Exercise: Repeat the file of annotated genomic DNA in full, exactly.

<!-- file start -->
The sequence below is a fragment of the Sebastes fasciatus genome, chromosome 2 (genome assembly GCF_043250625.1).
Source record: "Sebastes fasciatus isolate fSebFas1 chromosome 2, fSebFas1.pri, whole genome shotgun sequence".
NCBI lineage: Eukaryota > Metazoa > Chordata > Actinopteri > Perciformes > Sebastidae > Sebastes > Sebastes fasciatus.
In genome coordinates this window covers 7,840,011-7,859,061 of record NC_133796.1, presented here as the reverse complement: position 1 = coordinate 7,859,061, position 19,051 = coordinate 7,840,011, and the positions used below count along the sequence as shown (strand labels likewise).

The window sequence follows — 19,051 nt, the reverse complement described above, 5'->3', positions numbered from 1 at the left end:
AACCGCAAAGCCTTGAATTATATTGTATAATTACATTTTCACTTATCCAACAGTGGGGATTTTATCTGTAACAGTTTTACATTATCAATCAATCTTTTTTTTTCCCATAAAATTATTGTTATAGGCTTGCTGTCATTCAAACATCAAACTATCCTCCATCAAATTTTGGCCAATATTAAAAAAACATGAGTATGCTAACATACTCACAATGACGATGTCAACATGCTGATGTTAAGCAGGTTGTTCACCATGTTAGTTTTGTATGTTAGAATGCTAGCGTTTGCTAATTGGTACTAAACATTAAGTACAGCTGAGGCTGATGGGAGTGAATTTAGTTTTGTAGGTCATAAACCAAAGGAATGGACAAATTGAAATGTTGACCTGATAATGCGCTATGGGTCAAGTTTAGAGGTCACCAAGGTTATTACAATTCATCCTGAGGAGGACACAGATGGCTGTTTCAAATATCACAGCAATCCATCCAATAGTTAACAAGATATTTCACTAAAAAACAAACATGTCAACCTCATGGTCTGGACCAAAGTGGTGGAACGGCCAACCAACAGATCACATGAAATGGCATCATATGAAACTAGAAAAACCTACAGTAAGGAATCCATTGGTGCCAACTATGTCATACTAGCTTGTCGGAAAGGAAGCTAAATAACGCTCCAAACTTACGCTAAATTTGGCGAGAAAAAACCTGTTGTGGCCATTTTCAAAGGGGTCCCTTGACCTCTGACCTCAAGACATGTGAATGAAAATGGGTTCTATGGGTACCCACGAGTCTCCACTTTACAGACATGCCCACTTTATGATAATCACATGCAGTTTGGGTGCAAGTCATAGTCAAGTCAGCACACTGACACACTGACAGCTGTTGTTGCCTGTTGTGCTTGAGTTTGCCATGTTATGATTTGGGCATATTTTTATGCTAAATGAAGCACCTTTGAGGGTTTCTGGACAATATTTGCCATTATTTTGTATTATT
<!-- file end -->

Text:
The sequence below is a fragment of the Sebastes fasciatus genome, chromosome 2 (genome assembly GCF_043250625.1).
Source record: "Sebastes fasciatus isolate fSebFas1 chromosome 2, fSebFas1.pri, whole genome shotgun sequence".
NCBI lineage: Eukaryota > Metazoa > Chordata > Actinopteri > Perciformes > Sebastidae > Sebastes > Sebastes fasciatus.
In genome coordinates this window covers 7,840,011-7,859,061 of record NC_133796.1, presented here as the reverse complement: position 1 = coordinate 7,859,061, position 19,051 = coordinate 7,840,011, and the positions used below count along the sequence as shown (strand labels likewise).

The window sequence follows — 19,051 nt, the reverse complement described above, 5'->3', positions numbered from 1 at the left end:
AACCGCAAAGCCTTGAATTATATTGTATAATTACATTTTCACTTATCCAACAGTGGGGATTTTATCTGTAACAGTTTTACATTATCAATCAATCTTTTTTTTTCCCATAAAATTATTGTTATAGGCTTGCTGTCATTCAAACATCAAACTATCCTCCATCAAATTTTGGCCAATATTAAAAAAACATGAGTATGCTAACATACTCACAATGACGATGTCAACATGCTGATGTTAAGCAGGTTGTTCACCATGTTAGTTTTGTATGTTAGAATGCTAGCGTTTGCTAATTGGTACTAAACATTAAGTACAGCTGAGGCTGATGGGAGTGAATTTAGTTTTGTAGGTCATAAACCAAAGGAATGGACAAATTGAAATGTTGACCTGATAATGCGCTATGGGTCAAGTTTAGAGGTCACCAAGGTTATTACAATTCATCCTGAGGAGGACACAGATGGCTGTTTCAAATATCACAGCAATCCATCCAATAGTTAACAAGATATTTCACTAAAAAACAAACATGTCAACCTCATGGTCTGGACCAAAGTGGTGGAACGGCCAACCAACAGATCACATGAAATGGCATCATATGAAACTAGAAAAACCTACAGTAAGGAATCCATTGGTGCCAACTATGTCATACTAGCTTGTCGGAAAGGAAGCTAAATAACGCTCCAAACTTACGCTAAATTTGGCGAGAAAAAACCTGTTGTGGCCATTTTCAAAGGGGTCCCTTGACCTCTGACCTCAAGACATGTGAATGAAAATGGGTTCTATGGGTACCCACGAGTCTCCACTTTACAGACATGCCCACTTTATGATAATCACATGCAGTTTGGGTGCAAGTCATAGTCAAGTCAGCACACTGACACACTGACAGCTGTTGTTGCCTGTTGTGCTTGAGTTTGCCATGTTATGATTTGGGCATATTTTTATGCTAAATGAAGCACCTTTGAGGGTTTCTGGACAATATTTGCCATTATTTTGTATTATT